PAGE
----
- Hardcover: 400 pages
- Publisher: Oxford University Press; 1 edition (July 13, 2016)
- Language: English
- ISBN-10: 0199374473
- ISBN-13: 978-0199374472
- Product Dimensions: 9.4 x 1.2 x 6.4 inches
- Shipping Weight: 1.5 pounds (View shipping rates and policies)
- Average Customer Review: 8 customer reviews
- Amazon Best Sellers Rank: #310,221 in Books (See Top 100 in Books)
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Homo Prospectus 1st Edition
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"An important insight about how the mind works, presented with a slew of fascinating discoveries and a refreshingly interdisciplinary approach."
-- Steven Pinker, Johnstone Family Professor of Psychology, and author of The Language Instinct and How the Mind Works
"Homo Prospectus is a groundbreaking book that capitalizes on 21st-century fMRI studies and user-friendly philosophy to create a paradigm shift that may make the book the most influential psychological text since Skinner's Science and Human Behavior. The concept of prospection developed in Homo Prospectus, of being drawn by the future, instead of-as both Freud and Skinner would have it-being driven by the past, reflects a true paradigm shift not only for academics and clinicians, but for the general reader."
-- George E. Vaillant, MD, Author of Triumphs of Experience
"One of the greatest satisfactions in the life of the mind is learning something that feels deeply true, even familiar, that we never actually thought before, when a book articulates intuitions that we never quite knew we had. Homo Prospectus does just this. . . . The authors are eminent philosophers and psychologists who write beautifully. The book convincingly demonstrates that fast intuitive thinking is in fact comprehensive, complex, and well-informed, and applies this insight to domains ranging from morality to successful aging."
-- Phoebe Ellsworth, PhD, Frank Murphy Distinguished University Professor of Psychology and Law, University of Michigan Law School
"As a whole, the chapters cover a tremendous wealth of issues psychological, philosophical, and neuroscientific all pertaining to prospection in varying degrees. Each chapter is chockfull of insightful observations that help build the case for prospection as a significant psychological phenomenon. As such, the volume represents a major contribution to psychological science."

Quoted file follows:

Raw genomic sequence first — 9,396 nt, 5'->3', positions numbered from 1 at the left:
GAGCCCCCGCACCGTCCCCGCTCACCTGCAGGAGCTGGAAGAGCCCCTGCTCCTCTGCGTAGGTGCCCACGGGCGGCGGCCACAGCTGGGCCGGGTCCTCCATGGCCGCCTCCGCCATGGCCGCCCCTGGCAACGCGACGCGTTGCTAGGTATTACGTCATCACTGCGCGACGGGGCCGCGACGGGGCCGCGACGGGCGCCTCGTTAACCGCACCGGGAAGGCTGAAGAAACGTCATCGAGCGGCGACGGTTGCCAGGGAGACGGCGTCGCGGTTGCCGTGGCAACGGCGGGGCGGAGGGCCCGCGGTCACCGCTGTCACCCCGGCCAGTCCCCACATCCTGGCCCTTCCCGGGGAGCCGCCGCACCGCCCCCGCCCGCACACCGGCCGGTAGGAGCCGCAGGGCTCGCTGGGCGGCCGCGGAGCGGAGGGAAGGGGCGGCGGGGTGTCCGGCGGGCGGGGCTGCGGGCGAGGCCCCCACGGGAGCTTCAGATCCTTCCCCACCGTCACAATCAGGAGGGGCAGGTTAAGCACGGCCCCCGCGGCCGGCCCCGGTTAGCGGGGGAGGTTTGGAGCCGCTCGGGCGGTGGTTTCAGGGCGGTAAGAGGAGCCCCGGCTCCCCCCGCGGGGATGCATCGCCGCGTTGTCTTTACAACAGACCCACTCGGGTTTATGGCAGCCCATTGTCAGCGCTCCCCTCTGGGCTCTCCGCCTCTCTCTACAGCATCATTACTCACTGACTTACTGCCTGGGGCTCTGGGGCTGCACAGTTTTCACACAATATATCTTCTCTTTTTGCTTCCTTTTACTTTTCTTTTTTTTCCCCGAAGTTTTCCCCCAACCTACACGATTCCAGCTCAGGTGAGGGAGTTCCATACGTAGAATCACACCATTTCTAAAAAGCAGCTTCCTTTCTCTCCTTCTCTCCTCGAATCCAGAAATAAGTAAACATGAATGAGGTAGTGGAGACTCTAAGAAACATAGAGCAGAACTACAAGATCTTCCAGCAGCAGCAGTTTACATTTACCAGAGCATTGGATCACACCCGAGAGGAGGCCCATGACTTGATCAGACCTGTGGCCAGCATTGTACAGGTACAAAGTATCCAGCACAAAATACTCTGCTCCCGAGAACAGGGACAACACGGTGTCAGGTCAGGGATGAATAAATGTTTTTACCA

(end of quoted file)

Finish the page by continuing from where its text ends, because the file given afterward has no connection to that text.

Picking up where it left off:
About the Author
Martin E. P. Seligman, PhD, Director of the Penn Positive Psychology Center, Zellerbach Family Professor of Psychology in the Penn Department of Psychology, and Director of the Penn Master of Applied Positive Psychology program (MAPP). Seligman is a leading authority in the fields of Positive Psychology, resilience, learned helplessness, depression, optimism and pessimism. He has written more than 275 scholarly publications and 25 books, including Flourish: A Visionary New Understanding of Happiness and Well-being (2011) and co-authored Character Strengths and Virtues: A Handbook and Classification (Oxford University Press 2004).
Peter Railton, PhD, is Gregory S. Kavka Distinguished University Professor of Philosophy at University of Michigan, Ann Arbor. Railton has worked in the philosophy of science, ethics, metaethics, political philosophy, and aesthetics. He has also taught at Berkeley and Princeton and been affiliated with various research centers in the US and Europe.
Roy F. Baumeister, PhD, is Frances Eppes Eminent Scholar and Professor of Psychology at Florida State University. Baumeister's research spans self and identity, self-regulation, interpersonal rejection and the need to belong, sexuality and gender, aggression, self-esteem, meaning, and self-presentation. He has written over 500 publications and 31 books, including Willpower: Rediscovering the Greatest Human Strength (2011) and The Cultural Animal: Human Nature, Meaning, and Social Life (Oxford University Press 2005).
Chandra Sripada, MD, PhD, is Associate Professor of Philosophy and Psychiatry at University of Michigan, Ann Arbor. Sripada studies brain mechanisms of decision-making, prospection, and self-control, and tries to understand how emerging results from the sciences impact our picture of ourselves as free and rational agents.
Top customer reviews
While this is an academic text, it is written in very accessible language and the chapters, while written by different authors, flow together well to create a clear outline for the psychology of the future and the future of psychology.
youth, a worth while exercise.